U.S. economy grows by 3.2% in the first quarter, topping expectations

“The U.S. economy grew at a faster pace than expected in the first quarter and posted its best growth to start a year in four years,” Fred Imbert reports for CNBC. “First-quarter gross domestic product expanded by 3.2%, the Bureau of Economic Analysis said Friday in its initial read of the economy for that period. Economists polled by Dow Jones expected growth of 2.5%.”

“Exports rose 3.7% in the first quarter, while imports decreased by 3.7%. Economic growth also got a lift from strong investments in intellectual property products. Those investments expanded by 8.6%,” Imbert reports. “Disposable personal income increased by 3%, while prices increased by 1.3% when excluding food and energy. Overall prices climbed by 0.8% in the first quarter.”

“The report ‘helps offset fears of slowing global growth,’ said Alec Young, managing director of global market research at FTSE Russell. ‘At a time of lingering U.S.-Chinese trade uncertainty and weak economic data everywhere from Germany to Korea to Japan, strong U.S. data acts as an insurance policy against further global economic weakness. And with inflation still subdued, it’s too early to start worrying about Fed rate hikes again,'” Imbert reports.

Read more in the full article here.

MacDailyNews Take: Increased disposable personal income, especially in Q1, is always good news for companies who sell coveted goods and services like Apple Inc.


  1. This report merely adds to a confusing set of metrics.

    1Q19 had imports down, domestic production down … and somehow, inventories up. Now this report says that exports were up, which makes this all the more a self-contradiction.

    Historically, first quarters have been low, due to a factor known as “residual seasonality”.

    Looks like the suspicion may be correct that the FEDS tinkered with the underlying math, to minimize the reported value due to residual seasonality. What’s not clear is how this affects GDP reports outside of 1Q, such that we get a good YoY estimate…including one that’s comparable to past years.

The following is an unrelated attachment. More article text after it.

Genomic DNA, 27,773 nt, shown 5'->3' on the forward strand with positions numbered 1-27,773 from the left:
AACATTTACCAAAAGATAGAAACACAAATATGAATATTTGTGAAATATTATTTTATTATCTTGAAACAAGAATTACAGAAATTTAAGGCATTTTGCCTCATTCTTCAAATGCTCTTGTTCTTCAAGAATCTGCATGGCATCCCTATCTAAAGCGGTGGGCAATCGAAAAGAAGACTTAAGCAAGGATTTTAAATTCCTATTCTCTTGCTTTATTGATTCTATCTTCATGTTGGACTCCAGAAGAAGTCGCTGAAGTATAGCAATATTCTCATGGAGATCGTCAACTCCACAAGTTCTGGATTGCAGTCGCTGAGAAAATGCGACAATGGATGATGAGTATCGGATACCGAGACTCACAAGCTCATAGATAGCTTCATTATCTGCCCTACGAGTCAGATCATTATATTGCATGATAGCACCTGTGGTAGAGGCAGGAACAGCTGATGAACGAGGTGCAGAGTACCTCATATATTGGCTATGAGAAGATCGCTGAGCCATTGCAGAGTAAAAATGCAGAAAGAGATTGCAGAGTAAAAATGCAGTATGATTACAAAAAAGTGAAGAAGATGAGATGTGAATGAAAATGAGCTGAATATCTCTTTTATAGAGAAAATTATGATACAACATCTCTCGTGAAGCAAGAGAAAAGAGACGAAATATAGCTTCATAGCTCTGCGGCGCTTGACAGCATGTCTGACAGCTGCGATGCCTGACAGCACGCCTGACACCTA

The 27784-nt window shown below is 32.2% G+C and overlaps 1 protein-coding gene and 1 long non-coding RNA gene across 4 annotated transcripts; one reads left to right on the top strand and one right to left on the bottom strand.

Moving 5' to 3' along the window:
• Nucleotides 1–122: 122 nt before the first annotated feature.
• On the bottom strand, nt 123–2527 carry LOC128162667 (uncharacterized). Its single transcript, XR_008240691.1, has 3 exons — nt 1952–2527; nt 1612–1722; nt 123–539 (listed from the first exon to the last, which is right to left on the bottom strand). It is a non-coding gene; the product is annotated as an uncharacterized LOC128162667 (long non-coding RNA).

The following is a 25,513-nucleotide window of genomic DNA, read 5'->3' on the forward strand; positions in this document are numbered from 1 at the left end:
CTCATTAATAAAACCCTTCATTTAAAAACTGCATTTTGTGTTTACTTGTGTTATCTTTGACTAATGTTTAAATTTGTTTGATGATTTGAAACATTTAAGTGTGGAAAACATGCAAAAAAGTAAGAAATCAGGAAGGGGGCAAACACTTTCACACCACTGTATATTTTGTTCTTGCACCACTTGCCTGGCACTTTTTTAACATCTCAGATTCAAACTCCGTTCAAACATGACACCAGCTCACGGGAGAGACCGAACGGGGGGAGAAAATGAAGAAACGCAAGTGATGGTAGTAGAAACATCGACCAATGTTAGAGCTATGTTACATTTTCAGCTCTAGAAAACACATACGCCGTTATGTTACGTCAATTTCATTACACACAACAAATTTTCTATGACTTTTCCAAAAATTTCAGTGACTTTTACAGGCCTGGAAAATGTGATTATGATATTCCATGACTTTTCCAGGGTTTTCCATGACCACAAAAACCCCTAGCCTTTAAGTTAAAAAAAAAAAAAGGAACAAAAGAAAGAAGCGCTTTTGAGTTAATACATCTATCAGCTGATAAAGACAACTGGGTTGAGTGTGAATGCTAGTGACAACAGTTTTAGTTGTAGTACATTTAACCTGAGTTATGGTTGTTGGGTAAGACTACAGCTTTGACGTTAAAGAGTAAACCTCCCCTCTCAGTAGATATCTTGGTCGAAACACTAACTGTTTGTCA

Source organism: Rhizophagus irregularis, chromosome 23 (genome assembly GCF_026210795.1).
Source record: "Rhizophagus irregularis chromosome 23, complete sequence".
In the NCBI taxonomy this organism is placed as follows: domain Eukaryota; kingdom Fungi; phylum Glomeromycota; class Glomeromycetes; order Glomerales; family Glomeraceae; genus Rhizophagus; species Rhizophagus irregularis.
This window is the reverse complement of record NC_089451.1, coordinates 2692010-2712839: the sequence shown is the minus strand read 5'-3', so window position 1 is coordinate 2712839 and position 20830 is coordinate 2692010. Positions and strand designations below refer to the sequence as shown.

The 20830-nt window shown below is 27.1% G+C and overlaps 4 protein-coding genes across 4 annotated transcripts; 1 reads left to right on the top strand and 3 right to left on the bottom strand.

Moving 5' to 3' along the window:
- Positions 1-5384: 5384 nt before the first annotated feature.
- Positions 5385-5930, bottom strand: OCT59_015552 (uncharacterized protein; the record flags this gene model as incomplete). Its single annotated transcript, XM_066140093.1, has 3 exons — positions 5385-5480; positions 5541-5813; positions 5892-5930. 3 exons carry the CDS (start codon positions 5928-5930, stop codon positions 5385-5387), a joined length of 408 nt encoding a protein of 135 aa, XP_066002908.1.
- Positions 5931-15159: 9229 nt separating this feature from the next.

Because if not, then there’s a discontinuity in the definition of GDP such that we can no longer compare back.

    If it is the case that 1Q was tweaked for residual seasonality, and they don’t want to have a discontinuity, then IMO we should expect 2Q to be lower than we would otherwise expect it. Ditto potentially for 3Q to be trimmed some as well to basically “massage” the trendline to be smoother.

      1. Well TT, just trying to be absolutely objective, instead of the carnal temptations of partisanship.

        The facts are that this report only really makes sense if consumer spending fell off a cliff … but reportedly, that didn’t happen either. As such, through process of elimination, the only thing left is fudging of the adjustment for regional seasonality.

        The ramifications of this are that it means that this number literally can’t be compared to anything else yet.

        The reliably objective 2019 projections that I’ve seen from the likes of both Nancy Lazar and Ed Hyman are generally positive, but neither are predicting +4% GDP as was made in a political promise three years ago. Nancy’s the more bullish and she’s saying only +2.8% GDP for 2019.

        Time will tell if they’re right, but the question of the health of the economy invariably comes back to the basics of market fundamentals. Currently, wage growth looks good at first impression, but only without the context of real wage growth, which means when adjusted for inflation: for real wage growth, its down notably from its most recent peak, which was back in 2015.

Reader Feedback

This site uses Akismet to reduce spam. Learn how your comment data is processed.